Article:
Vanessa Williams. Playing for Vanessa Williams was a wonderful opportunity because
her musical vocabulary spread across so many styles. From Broadway to Brazilian, from
Pop to Hip Hop, from Jazz to R&B, she covered it all. There were many performances
with symphonies and guest entertainers such as Yo-Yo Ma and Elmo to name a few. Al
was blessed to play on her “Everlasting Love” and “Silver and Gold” projects. These
CDs featured Brian McKnight, George Benson, and Actor, Director, Poet and Playwright,
Ozzie Davis. Playing for Vanessa afforded Al access to some of the finest venues; for
instance, Madison Square Garden, Carnegie Hall, and the Hollywood Bowl to name a
few. Al also traveled to Egypt, Japan and China with Vanessa Williams. It was a
wonderful chance to see how true talent is appreciated across the globe.
In 2004, Al was inspired by the movie “Oh Brother Where are Thou?” He bought
a banjo and researched its rich history. He took three lessons and worked on a style of his
own. He loved the banjo styles of Earl Scruggs and Roy Clark, but he had never heard
Funk or R&B represented on a banjo. He started a project named “The Travelin Black
Hillbillys”. The word “Black Hillbilly’s, a named coined by the great Deford Bailey,
should represent the African influence in the music. He named his style “Hootananny
Soul”. Al met Jens Kruger and Greg Deering, which expanded his banjo horizons. Jens
and Greg introduced him to the Electric Banjo. Al converted it to MIDI to trigger
keyboard sounds. He’s also added harmonica to his long list of instruments. His latest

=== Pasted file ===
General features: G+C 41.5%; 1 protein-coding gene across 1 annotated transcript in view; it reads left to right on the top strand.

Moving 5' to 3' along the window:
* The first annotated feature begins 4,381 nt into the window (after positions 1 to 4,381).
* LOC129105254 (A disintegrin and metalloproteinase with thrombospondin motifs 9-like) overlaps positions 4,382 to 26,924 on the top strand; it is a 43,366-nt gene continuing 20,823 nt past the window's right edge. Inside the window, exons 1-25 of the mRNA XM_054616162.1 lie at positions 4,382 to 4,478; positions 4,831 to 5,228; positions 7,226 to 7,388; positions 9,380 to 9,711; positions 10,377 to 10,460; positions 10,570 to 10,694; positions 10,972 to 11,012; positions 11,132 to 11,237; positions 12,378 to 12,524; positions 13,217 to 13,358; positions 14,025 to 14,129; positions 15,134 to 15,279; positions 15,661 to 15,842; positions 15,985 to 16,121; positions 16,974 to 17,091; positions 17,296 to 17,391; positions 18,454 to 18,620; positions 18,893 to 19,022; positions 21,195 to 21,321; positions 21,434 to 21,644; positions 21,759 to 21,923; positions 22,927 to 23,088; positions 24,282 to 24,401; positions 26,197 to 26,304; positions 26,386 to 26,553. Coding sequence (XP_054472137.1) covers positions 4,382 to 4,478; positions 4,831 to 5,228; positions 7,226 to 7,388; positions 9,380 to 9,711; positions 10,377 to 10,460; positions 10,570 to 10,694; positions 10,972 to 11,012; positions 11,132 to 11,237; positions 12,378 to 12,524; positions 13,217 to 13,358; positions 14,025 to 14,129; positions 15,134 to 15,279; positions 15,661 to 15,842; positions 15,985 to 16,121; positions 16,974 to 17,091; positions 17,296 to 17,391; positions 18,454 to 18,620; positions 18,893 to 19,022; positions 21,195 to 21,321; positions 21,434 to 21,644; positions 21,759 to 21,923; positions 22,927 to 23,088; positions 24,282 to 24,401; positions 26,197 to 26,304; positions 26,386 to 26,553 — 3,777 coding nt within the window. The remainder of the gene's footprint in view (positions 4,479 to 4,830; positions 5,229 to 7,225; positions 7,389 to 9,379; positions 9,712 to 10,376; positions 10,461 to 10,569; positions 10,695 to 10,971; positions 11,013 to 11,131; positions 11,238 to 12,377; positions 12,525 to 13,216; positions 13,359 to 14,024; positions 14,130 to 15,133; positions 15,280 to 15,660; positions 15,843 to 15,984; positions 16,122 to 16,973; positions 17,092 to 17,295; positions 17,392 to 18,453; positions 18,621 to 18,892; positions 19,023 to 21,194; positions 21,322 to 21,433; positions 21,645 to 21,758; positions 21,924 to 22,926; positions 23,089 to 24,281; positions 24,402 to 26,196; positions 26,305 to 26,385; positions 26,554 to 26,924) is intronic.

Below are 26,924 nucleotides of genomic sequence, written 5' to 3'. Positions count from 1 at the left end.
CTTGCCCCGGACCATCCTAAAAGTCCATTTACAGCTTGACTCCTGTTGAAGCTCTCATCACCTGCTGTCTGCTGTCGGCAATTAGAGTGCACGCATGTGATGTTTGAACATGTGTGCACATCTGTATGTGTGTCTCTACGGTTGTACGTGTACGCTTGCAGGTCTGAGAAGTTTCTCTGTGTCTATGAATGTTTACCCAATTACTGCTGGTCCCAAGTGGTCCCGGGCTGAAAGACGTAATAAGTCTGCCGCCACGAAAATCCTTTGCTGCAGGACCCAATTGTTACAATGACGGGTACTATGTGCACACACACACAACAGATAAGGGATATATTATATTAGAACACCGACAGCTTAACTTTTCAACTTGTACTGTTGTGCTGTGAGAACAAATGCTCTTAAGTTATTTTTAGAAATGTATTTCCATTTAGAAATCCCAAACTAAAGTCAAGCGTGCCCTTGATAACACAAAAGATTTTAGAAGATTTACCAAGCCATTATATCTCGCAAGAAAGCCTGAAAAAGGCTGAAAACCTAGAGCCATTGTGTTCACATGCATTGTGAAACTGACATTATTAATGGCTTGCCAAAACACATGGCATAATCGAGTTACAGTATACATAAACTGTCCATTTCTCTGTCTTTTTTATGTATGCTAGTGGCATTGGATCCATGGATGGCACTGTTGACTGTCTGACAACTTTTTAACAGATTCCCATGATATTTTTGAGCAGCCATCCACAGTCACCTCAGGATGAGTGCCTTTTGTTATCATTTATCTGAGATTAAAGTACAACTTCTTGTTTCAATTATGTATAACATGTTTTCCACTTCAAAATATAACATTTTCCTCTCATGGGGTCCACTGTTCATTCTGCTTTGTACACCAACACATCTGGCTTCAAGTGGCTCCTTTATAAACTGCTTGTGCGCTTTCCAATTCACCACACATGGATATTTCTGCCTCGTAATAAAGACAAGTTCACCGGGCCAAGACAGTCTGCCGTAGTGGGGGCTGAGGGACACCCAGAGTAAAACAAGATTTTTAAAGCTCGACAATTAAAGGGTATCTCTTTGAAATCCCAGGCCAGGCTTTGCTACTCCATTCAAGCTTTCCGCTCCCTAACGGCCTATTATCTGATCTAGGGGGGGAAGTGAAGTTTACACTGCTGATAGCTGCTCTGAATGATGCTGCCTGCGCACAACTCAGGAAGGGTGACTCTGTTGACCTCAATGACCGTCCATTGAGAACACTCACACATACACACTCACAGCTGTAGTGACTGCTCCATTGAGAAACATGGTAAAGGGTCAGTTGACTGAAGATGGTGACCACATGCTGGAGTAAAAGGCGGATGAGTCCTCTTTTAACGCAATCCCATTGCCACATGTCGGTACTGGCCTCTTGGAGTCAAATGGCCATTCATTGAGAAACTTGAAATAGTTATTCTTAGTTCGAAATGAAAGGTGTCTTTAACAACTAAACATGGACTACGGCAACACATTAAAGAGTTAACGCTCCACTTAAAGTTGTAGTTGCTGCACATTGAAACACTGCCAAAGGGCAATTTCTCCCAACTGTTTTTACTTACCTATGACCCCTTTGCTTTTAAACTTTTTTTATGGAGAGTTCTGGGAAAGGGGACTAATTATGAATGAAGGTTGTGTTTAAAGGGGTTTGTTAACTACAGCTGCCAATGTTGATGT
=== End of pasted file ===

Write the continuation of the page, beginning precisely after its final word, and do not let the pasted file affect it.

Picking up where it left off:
recording, “The Travelin Black Hillbilly” is his best work yet. It’s a combination of
Country and Blues. Though Al is new to Country Music, his heart really is in this project.
Music is like the Earth… “it’s just honest”, he says.
Radial Tonebone/ Deering Banjos/ Genz Benz/ Madison Speakers/ Lizard Spit Guitar
Polish/ Jorg Schroeder/ S.I.T. Strings/ Garry Goodman Strings
Member of:
Local 802 Musicians Union
Baby Al Productions (CEO)
Grammy Voting Member of the Chicago Chapter
Bass Musician Magazine (Staff Writer)
Al Caldwell Performances
The White House
Carnegie Hall
Madison Square Garden
Hollywood Bowl
Scottrade Center
Atlanta Stadium
Tour of Europe – (4 times) Tour of Japan – (4 times)
Tour of South America - (1 time) Tour of South Africa – (1 time)
Television Performances
The Tonight Show David Letterman
Today Show
A&E Christmas Special
PBS White House Memorial Special
The View
Good Morning America
A&E Private Sessions
The Wendy Williams Show
The Keenen Ivory Wayans Show
Showtime At the Apollo
The Bachelorette
2007 Shanghai Special Olympics
Performed With
Vanessa Williams, Vicky Winans
Stanley Turrentin, Oliver Sain
Earth Wind and Fire, Albert King
Luther Vandross, Johnny Kemp
Phyllis Hyman, George Benson
Chuck Mangione, Brian McKnight
Washington National Symphony, Greg Howe
New York Pops Symphony, Shirley Brown
Dallas Symphony, Glenn Jones
St Louis Symphony, Jonathan Butler
London Philharmonic Orchestra, Heather Hedley
Chris Botti, Yo-Yo Ma